World Contraception Day: We’re talking to Rani Krisnamurthi, Aspen API’s Global Product Marketing Manager
Published 26 Sep 2022
26 September is World Contraception Day. We’re talking to Rani Krisnamurthi, Aspen API’s Global Product Marketing Manager. Rani is managing gender health products in her portfolio. Rani explains why she feels strongly about gender health and sustainability, and the importance of contraceptives.
“As a woman and a pharmacist, I understand how important it is to understand your own body and have the power to decide your life. Contraceptives are one of the powerful tools which enable me to do that. I believe contraceptive options must be available for everyone, no matter where they live.
I’m Indonesian and currently living in the Netherlands. I personally experienced how different it is to get or give counseling for various contraceptive methods. How cultures and norms shaped the use and access to contraceptives.
I learned from my parents about the importance of contraceptive use and family planning. Both are from large families. Both realized what kind of implications family planning has. Contraceptives can genuinely shape the community and the economy.
People can decide whether and when to have children, experience safe pregnancies and deliveries, and have healthy babies. They can start their family at a mature age, be able to access higher education, join the workforce, and contribute to the economy.
In Indonesia, access to contraceptives is more commonly given to married women. They are usually advised to use long-acting contraceptives such as implants or IUDs. Meanwhile, here in the Netherlands, there are more options for contraceptives available, with different choices for young adults and mothers. Physicians consider each patient’s needs and stage of life.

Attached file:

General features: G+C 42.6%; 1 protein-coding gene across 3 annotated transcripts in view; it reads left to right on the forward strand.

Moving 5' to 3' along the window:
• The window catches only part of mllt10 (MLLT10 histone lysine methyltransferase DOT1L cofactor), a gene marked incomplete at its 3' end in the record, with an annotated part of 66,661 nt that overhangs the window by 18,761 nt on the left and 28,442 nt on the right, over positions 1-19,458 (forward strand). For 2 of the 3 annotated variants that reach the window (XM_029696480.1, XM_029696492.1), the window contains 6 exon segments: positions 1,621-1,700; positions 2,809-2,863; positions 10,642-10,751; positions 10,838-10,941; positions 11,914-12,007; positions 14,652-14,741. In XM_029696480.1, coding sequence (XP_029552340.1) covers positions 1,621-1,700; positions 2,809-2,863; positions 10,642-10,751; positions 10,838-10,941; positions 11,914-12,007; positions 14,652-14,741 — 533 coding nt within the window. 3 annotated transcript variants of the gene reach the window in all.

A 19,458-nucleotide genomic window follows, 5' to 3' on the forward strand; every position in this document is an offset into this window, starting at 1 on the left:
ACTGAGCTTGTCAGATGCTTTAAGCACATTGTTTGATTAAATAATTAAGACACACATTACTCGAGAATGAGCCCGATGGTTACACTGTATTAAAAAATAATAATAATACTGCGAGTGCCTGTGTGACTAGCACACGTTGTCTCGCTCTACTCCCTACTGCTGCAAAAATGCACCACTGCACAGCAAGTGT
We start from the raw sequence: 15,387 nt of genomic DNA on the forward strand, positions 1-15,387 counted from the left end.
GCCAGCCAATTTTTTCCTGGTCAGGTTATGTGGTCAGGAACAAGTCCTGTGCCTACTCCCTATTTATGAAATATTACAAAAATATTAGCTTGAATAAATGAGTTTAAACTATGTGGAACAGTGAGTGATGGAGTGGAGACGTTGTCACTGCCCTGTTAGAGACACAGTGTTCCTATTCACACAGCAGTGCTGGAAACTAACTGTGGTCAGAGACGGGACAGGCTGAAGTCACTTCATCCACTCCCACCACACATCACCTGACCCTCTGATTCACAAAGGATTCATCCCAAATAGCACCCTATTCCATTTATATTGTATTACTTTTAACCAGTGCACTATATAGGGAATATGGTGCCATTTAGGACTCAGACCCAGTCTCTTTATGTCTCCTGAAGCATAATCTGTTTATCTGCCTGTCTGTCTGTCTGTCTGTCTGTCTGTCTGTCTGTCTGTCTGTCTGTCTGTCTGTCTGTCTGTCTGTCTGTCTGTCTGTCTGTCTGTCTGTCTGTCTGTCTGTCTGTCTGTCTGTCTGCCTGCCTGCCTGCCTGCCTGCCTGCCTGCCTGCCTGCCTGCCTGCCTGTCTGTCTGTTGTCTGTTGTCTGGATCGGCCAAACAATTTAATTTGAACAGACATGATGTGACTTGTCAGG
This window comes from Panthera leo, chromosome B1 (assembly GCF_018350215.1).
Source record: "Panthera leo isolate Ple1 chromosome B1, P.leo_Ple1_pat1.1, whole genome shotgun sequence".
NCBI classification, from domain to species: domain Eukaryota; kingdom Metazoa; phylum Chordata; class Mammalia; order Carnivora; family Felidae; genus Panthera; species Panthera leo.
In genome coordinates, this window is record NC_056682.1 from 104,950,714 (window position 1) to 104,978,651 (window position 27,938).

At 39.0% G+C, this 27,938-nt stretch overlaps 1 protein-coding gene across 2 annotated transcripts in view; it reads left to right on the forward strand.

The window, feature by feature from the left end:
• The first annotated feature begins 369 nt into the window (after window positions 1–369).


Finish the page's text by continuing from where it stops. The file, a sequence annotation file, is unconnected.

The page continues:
You would think that here in Europe, having so many contraceptive options would result in a low number of unintended pregnancies. According to a 2020 study, published in Lancet Global Health, the rate of unintended pregnancy in Europe is around 35%. That’s high! Globally, it is about 64%. In the meantime, there are 32 million adolescent women in low-middle-income countries who want to avoid pregnancy, and 43% of them do not have access to modern contraceptives.
It all starts with contraceptives! On the education level, especially for young girls. Which will then trickle down to future generations. That is the beauty of it. Having an educated mother is one of the prominent pillars of the health and economy of the family. This is precisely the intrinsic value of contraceptive access.
If we, as Aspen API, work on better contraceptive access, we can improve lives on three levels: health, education, and economy. That is my drive. I want to set everyone up for a promising future. So that everyone can have their own plan and set up their own family for success. After all, family is a microenvironment. One family can have a tremendous impact on the rest of the community. Maybe even create a ripple effect to the world!”